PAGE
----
MAKING OF THE UNITY QUILT
The original Amani unity quilt was designed in 1999, it was a collective effort by artists and designers working together at Amani ya Juu at the time. All the materials used are from local African prints. They are then hand-crafted using techniques of batik, tie-dye and ink-stamped using African motifs. Several African women were involved in stitching the different panels of the quilt. The embroidery work is done on a quilting machine.
Each quilt is unique because the fabrics are hand-selected in the local market before they are hand-crafted and designed at the Amani workshop. Some of the women involved in the construction of the original unity quilt were refugees from other countries of Africa and others were Kenyans. Each panel of the quilt represents an Amani woman who was interviewed about traditions of peace and reconciliation in her home country.
The traditions represented in each panel are fascinating!:
Kenya ~ Kamba, as described by Magdalene
When a rift occurs between two families and they are unable to resolve it themselves, the elders are called to act as mediators. The one who is found to be in the wrong is required to give out a young goat and a rooster to be slaughtered. The elders collect special leaves which are dipped in water. The elders sprinkle each family member with this water to cleanse and purify them. The chicken is shared between the two families and then a large meal is prepared for the families and community.
Sudan ~ Madi, as described by Veronica
After it has been decided that a dispute between two familes needs to be settled, the familiies sit together with the elders and talk about the problem. After the problem has been sorted out, each member of all those invovled spit into a pot, beginning from the youngest to the oldest. To spit in the same pot is a sign that there is nothing between them. Some of this spit is poured on the doors of both houses. The remaining spit is thrown in the direction of the sun as it is setting, representing that the problem is now disappearing and is behind them.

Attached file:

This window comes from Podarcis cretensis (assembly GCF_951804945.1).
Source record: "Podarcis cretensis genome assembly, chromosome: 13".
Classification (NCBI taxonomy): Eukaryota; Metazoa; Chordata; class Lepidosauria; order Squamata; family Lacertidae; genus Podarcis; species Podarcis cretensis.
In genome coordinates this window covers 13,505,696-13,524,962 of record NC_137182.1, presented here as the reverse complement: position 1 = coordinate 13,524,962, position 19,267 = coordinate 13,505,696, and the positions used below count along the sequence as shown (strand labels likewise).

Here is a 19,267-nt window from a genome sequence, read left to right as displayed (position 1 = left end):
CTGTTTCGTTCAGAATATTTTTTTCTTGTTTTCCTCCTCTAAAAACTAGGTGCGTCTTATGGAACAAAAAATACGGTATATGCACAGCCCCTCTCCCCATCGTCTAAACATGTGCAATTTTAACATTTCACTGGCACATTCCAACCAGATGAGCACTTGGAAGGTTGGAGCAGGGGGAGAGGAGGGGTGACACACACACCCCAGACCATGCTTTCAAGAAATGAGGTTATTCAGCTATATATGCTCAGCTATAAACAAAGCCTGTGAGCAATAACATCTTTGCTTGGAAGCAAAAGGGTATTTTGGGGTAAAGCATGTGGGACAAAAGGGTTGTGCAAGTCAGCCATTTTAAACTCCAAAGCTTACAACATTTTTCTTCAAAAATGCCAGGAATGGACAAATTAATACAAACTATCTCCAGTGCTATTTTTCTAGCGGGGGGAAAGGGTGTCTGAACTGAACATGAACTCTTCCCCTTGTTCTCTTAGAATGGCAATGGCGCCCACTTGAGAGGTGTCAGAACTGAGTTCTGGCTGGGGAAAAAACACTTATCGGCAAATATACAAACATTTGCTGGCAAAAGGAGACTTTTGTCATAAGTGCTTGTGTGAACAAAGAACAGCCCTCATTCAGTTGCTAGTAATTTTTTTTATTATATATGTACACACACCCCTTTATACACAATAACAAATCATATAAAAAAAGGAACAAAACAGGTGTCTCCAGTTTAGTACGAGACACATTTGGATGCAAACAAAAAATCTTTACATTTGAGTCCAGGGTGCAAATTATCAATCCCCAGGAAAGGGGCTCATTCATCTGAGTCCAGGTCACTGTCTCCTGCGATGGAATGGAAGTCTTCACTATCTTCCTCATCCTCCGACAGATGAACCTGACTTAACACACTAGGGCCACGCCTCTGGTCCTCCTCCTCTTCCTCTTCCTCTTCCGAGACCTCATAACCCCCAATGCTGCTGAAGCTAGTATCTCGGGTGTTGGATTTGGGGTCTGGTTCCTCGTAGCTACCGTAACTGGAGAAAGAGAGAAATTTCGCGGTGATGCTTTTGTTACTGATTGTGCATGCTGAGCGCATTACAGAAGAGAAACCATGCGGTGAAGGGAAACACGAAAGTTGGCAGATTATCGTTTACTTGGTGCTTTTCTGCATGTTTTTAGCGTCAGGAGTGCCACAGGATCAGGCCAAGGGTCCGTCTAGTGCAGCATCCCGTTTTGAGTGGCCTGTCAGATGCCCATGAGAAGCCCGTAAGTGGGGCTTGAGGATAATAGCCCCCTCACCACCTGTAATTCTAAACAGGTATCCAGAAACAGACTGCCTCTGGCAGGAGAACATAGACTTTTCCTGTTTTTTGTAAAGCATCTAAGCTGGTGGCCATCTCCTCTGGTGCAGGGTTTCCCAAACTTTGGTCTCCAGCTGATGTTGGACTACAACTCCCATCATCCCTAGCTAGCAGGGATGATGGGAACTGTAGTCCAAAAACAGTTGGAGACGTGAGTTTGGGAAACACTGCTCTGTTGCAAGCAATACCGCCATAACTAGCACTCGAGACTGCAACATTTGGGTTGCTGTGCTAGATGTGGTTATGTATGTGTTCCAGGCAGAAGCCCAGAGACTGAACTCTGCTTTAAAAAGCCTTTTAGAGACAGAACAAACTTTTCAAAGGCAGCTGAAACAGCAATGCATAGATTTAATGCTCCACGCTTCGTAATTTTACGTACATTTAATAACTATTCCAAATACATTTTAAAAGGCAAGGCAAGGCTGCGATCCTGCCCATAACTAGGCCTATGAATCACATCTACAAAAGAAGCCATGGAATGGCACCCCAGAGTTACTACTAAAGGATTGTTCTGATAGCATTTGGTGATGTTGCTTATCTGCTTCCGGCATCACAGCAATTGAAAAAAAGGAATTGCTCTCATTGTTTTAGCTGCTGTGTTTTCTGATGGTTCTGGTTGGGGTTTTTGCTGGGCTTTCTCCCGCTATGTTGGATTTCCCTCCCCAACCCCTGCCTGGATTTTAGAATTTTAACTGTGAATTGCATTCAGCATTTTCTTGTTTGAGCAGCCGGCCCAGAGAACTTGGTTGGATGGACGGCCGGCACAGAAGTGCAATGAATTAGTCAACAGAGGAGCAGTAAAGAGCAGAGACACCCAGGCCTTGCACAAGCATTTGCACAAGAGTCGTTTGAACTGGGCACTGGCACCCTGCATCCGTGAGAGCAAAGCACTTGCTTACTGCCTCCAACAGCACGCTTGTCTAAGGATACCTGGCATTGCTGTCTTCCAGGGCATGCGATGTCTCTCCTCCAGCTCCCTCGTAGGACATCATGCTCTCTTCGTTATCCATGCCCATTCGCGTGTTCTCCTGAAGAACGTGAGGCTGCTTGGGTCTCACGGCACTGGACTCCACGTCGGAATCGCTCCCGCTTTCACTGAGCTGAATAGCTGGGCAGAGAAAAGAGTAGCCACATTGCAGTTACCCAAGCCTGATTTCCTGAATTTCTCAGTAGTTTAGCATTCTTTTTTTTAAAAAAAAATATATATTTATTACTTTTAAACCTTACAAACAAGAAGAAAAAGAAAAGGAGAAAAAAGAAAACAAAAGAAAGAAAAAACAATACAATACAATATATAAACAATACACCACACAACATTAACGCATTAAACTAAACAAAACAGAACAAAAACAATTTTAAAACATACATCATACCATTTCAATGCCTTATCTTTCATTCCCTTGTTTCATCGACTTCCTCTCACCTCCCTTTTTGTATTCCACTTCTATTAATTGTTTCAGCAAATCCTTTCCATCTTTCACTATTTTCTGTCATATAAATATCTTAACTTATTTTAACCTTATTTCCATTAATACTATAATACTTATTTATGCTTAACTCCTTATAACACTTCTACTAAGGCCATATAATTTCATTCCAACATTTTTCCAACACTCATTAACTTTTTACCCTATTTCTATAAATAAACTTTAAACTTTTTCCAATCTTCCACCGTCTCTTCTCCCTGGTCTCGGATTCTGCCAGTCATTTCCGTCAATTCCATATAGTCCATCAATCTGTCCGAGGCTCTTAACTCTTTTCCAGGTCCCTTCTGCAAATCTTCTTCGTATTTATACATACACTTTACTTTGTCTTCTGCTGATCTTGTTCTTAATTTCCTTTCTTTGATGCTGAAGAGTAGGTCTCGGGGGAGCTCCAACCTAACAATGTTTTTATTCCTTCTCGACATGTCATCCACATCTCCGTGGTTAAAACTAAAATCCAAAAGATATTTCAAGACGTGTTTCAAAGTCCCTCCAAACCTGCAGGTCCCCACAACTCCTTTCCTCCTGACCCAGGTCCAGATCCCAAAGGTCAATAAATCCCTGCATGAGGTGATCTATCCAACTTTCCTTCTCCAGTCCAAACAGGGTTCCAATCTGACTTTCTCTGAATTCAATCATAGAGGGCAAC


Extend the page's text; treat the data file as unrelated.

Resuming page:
.Burundi~Hutu, as described by Jeanne
The elders are called to talk with those who are having the dispute. When it is decided who is at fault, the offender pays something to make amends. The one who has offended is first encouraged to say he is sorry for his wrong and then the one who has been offended is encouraged to forgive him. The two who were in discord, as a sign of forgiveness, drink banana juice from one pot which has two straws. The two hug afterwards.
Liberia ~ Bassa, as described by Mama Nyahn
The chief and elders meet with the two families in conflict in the center of the village and, after listening to both sides, the chief suggests a resolution. After the two sides agree, a sheep is cooked and everyone in the community then celebrates by eating from the same bowl in the center of the village. This sharing of the meal means that everything is over.
Democratic Republic of Congo ~ Luba, as described by Josephine
After everything is resolved between the two families, a hole is dug, a chicken is slaughtered, and the blood of the chicken is put in the hole. The knife that was used to slaughter the chicken is also put in the hole. After that, the hands are washed with water over the hole and then the hole is covered symbolizing that the two families will no longer remember this problem between them. The chicken is then cooked and eaten by the two families and the neighbors.
Somali/Kenya ~ Dagodia, as described by Maimuna